Kung Fu Strike: The Warrior’s Rise is a throwback to classic martial arts films in every possible way due to it being simple, over-the-top, and just plain fun. On the surface the game may seem rather easy given its colorful presentation, but beneath lays a rather difficult yet fun brawler that rewards patience and skill over endless button smashing. Featuring a decent selection of stages and co-op support, Kung Fu Strike may not be one of the best XBLA games released in 2012, but it’s certainly one whose enjoyment can be appreciated by gamers looking to perform a spinning jump kick while battling warrior monks.
+ Combat is easy but takes some skill to perfect.
+ Even with some design tropes the game manages to provide a consistent visual style that at times is actually nice to look at.
+ The experience may be long as there are only twenty stages, but there is near infinite replayability thanks to the co-op mode and the quest in perfecting individual stages.
- Having a bit of additional combat depth would’ve been nice.
- A few of the stages do feel repetitive at times.
Even though I may not have a black belt or have spent countless hours within a dojo practicing my craft, I’m a huge fan of martial arts. There’s just something interesting about martial arts in general, not just for the element of kicking ass in a stylish way, but because it can say a lot about a person based on what style they practice. We’ve seen a lot of games in the past go forth on a heavy martial arts journey, though it’s rare for these games not to be traditional 1 vs. 1 brawlers like Tekken or Mortal Kombat.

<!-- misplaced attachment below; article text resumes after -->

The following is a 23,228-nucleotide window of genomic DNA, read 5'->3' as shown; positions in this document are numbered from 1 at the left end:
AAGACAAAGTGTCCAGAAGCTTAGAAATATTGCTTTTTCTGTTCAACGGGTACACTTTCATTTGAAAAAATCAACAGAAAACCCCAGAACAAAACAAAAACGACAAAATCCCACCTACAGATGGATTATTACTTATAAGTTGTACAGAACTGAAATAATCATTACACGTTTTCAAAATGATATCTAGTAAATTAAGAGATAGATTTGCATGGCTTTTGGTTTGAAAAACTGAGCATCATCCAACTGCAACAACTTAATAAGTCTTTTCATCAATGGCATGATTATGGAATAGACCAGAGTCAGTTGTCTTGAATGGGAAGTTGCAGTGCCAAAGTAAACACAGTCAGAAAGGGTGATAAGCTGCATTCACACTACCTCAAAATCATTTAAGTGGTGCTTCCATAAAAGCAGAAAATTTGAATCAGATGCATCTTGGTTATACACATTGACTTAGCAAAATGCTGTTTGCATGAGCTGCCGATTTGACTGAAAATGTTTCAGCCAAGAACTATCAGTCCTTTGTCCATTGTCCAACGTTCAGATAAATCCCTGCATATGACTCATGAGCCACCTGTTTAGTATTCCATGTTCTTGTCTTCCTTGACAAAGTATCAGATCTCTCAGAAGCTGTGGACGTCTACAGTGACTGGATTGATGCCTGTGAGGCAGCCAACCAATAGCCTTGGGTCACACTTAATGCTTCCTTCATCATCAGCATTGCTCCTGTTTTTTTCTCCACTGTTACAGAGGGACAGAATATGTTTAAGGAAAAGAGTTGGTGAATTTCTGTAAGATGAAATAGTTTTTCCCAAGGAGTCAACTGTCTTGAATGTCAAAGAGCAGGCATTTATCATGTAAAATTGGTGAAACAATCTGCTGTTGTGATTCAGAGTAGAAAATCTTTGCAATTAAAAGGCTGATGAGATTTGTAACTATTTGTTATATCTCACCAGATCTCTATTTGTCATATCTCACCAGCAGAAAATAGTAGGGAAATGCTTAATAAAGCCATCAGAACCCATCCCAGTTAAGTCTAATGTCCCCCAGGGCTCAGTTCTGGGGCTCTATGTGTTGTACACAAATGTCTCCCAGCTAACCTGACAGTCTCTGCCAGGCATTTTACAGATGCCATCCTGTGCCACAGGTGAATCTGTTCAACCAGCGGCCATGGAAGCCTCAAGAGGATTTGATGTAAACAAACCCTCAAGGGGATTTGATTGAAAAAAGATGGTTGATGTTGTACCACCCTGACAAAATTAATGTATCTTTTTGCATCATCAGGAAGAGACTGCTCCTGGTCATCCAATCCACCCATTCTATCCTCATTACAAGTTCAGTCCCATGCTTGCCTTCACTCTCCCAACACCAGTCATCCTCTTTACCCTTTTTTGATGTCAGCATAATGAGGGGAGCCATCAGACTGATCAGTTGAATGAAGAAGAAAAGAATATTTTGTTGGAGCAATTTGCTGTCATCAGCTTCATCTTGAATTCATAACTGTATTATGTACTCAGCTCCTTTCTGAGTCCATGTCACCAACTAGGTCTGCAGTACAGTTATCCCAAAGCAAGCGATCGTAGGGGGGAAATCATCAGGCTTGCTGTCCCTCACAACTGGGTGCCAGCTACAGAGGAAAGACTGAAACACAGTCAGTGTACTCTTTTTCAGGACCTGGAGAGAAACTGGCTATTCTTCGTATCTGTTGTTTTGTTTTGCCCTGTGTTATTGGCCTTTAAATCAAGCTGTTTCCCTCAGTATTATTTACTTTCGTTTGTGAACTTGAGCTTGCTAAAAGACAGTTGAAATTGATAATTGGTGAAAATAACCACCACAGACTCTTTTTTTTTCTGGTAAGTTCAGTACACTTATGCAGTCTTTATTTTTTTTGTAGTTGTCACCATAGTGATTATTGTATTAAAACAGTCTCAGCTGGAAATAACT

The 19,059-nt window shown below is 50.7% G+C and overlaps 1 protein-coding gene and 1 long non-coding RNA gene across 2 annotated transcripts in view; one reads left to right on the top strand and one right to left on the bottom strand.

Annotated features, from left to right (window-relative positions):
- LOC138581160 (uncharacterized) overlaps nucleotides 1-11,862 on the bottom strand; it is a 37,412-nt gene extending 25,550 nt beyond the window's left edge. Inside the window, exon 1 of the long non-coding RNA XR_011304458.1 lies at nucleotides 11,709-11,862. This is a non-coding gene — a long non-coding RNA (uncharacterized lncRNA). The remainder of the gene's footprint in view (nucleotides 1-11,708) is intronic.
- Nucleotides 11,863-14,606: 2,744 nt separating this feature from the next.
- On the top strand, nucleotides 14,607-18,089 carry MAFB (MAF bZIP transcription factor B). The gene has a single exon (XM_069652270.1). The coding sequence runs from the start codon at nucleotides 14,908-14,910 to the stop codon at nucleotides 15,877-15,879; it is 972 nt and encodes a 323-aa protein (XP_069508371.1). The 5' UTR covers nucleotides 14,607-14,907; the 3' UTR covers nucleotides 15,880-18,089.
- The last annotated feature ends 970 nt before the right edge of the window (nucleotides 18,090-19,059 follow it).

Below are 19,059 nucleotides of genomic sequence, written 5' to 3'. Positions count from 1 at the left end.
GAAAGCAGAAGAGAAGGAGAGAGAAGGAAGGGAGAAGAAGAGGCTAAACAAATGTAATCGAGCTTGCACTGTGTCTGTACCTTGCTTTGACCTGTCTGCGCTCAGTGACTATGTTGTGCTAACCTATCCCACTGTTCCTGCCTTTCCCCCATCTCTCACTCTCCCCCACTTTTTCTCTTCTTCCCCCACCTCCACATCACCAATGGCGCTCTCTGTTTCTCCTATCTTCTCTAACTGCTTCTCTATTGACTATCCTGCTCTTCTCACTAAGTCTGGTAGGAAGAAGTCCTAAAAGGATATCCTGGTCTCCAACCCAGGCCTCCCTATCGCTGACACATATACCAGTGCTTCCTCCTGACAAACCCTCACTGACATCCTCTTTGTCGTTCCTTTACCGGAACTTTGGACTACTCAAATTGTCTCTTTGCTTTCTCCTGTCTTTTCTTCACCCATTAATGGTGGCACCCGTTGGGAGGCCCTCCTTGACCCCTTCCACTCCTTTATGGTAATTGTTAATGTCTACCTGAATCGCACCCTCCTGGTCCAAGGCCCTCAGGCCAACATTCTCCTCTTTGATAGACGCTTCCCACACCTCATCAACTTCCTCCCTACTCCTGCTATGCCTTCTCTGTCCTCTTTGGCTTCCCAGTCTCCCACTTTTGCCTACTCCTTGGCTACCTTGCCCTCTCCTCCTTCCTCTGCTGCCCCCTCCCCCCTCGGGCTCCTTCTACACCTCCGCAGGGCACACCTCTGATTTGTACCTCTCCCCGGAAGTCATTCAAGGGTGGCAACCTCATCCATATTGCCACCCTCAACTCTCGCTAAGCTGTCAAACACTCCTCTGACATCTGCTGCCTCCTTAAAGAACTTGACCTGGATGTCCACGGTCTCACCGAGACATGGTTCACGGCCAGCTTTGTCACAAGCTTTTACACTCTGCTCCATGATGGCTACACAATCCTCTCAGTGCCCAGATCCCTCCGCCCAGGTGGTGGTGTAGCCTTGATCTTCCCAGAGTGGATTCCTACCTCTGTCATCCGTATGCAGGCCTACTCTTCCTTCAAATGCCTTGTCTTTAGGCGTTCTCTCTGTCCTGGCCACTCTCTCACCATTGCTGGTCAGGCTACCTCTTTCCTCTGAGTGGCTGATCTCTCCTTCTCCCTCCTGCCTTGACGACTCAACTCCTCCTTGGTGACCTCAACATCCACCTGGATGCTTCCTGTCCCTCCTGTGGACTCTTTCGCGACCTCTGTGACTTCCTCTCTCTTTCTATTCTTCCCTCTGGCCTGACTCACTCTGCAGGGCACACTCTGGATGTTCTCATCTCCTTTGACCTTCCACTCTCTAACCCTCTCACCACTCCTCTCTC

There have been games in the past which have featured deep martial arts action in an action-adventure setting, but there’s always been something missing from the equation. Unexpectedly, one of the more interesting martial arts games to be released this generation is Kung Fu Strike: The Warrior’s Rise. Basked in simplicity, Kung Fu Strike manages to provide complex martial arts action that will make any gamer feel like a true Shaolin Monk, albeit one who is very good at gaming.
If you’re a fan of movies made by the Shaw Brothers or Golden Harvest, or equally love Kung Fu Hustle then you’ll probably love Kung Fu Strike. While it may not feature one man battling a hundred axe wielding goons nor does it feature Sammo Hung showing that even the most rotund of men can still deliver a beat down, the spirit of those classic films and the battles they depicted is more than evident in the game. I guess I should note that unlike the aforementioned films/companies, Kung Fu Strike isn’t really heavy in the character department since the story is incredibly thin.